Leaving public housing for their own home
For most people, getting a piece of cardboard for Christmas is the equivalent of a lump of coal.
For Deborah Finklea, it was perfect.
That piece of cardboard, shaped like a house key, was a symbol of something she's wanted for years: becoming a homeowner.
Finklea and two of her children will soon be moving into a HabiJax home near Edward Waters College.
She received the "key" Sunday during the Jacksonville Jaguars game, where she and several family members received rock star-like treatment. (The Jaguars were one of her sponsors during the process.)
The family was able to go on the field before the game, saw Jaguars owner Shad Khan ("But we didn't get to meet him," she said.) and watched the game from a suite.
"We felt privileged, like we were up here with the boy boys," she said. "Everything they gave me, I kept."
The experience was a little overwhelming for the 49-year-old Jacksonville woman.
"As the young people say, 'OMG,'" Finklea said. "That's all I could say Sunday was 'OMG.'"
Getting there wasn't easy.
Finklea has lived in public housing for 15 years. She applied for a HabiJax home several years back, but it didn't work out.
"I'm a Christian," said Finklea, a member of Shiloh Metropolitan Baptist Church. "I guess it wasn't the right time."
She worried about applying a second time but made the cut. That was just the beginning of the work for Finklea.
There are more than a dozen workshops to attend, with topics such as budgeting, estate planning and consumer awareness.
Then there's the requirement to put in 300 sweat-equity hours. Applicants can work at construction sites or at the ReStore, where new and used home improvement items are sold at reduced prices.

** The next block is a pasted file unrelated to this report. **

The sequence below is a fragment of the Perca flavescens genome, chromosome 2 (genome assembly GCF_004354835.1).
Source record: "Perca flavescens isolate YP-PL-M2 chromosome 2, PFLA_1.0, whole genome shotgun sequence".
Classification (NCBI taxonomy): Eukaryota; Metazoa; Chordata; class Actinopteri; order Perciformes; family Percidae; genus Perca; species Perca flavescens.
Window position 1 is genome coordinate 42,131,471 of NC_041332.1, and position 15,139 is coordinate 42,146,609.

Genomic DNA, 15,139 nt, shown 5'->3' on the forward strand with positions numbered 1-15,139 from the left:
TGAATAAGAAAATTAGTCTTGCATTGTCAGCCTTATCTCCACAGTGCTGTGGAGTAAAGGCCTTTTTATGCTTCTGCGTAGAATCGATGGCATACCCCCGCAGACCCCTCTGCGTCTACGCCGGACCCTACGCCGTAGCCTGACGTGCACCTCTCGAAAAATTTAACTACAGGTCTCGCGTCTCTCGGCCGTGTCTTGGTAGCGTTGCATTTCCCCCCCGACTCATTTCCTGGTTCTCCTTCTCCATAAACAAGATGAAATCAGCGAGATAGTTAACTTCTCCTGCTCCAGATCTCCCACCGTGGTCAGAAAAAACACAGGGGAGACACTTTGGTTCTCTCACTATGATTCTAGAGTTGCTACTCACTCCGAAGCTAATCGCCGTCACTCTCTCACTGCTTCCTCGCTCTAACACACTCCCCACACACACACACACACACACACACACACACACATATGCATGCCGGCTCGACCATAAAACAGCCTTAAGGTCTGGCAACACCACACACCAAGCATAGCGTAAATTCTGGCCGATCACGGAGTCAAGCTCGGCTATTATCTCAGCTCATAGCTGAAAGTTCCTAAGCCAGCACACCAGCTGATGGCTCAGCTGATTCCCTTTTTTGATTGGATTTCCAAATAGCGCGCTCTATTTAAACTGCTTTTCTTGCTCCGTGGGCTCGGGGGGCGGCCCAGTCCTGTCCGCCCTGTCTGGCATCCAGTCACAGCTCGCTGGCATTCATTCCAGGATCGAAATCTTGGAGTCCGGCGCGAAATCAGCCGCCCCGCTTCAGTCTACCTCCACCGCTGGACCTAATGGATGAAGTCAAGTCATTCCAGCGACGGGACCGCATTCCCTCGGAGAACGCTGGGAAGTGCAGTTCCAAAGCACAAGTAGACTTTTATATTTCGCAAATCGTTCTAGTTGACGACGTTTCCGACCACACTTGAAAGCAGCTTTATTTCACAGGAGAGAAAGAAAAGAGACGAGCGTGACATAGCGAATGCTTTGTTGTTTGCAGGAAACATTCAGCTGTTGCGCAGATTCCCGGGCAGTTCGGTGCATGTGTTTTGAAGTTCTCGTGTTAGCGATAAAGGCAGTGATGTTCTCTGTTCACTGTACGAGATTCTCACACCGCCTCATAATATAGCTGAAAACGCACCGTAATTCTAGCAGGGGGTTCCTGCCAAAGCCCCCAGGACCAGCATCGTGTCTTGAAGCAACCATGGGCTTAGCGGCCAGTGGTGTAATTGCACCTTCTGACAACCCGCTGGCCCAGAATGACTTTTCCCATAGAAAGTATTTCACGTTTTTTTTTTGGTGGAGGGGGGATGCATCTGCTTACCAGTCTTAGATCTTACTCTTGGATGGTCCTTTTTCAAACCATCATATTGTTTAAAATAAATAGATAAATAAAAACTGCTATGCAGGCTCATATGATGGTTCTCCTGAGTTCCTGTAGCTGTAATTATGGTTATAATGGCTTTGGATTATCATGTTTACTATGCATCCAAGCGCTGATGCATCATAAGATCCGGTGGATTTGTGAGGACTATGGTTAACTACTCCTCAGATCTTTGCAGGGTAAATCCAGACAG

Finklea's work at several construction sites included putting in small hedges, spreading mulch and washing down the exterior of a house.
"Nothing really major," she said. "The big people that really know what they're doing do that."
At her house, she did some painting and final cleanup. A group of EverBank employees also did work there.
Her new three-bedroom home on Rushing Street is finished but Finklea has to complete her sweat-equity hours before the family can move in.
Finklea's job as a cashier at the dining room facility at CSX Southpoint limits when she can work toward the 300-hour goal.
As does caring for her 25-year-old daughter, Michelle, who has Down syndrome, and her 18-year-old son, Marcus, who was recently diagnosed with Asperger's syndrome. (She also has an older son, Lamar, who is 27.)
Marcus and Michelle will move into the new ranch-style home with Finklea.
She has enjoyed each step of the homebuilding process, including being able to pick out the style of her home and all of the colors.
Finklea started taking pictures of the site when it was just dirt and continued for the next month as the frame went up, the beige siding went on and the burgundy shutters were hung.
"Every time I went back, of course, I cried," she said.
Those memories are kept in a scrapbook.
Finklea is scheduled to close on the home Feb. 20, about three weeks after she turns 50.
A real house key to replace the cardboard one will be a perfect belated birthday present.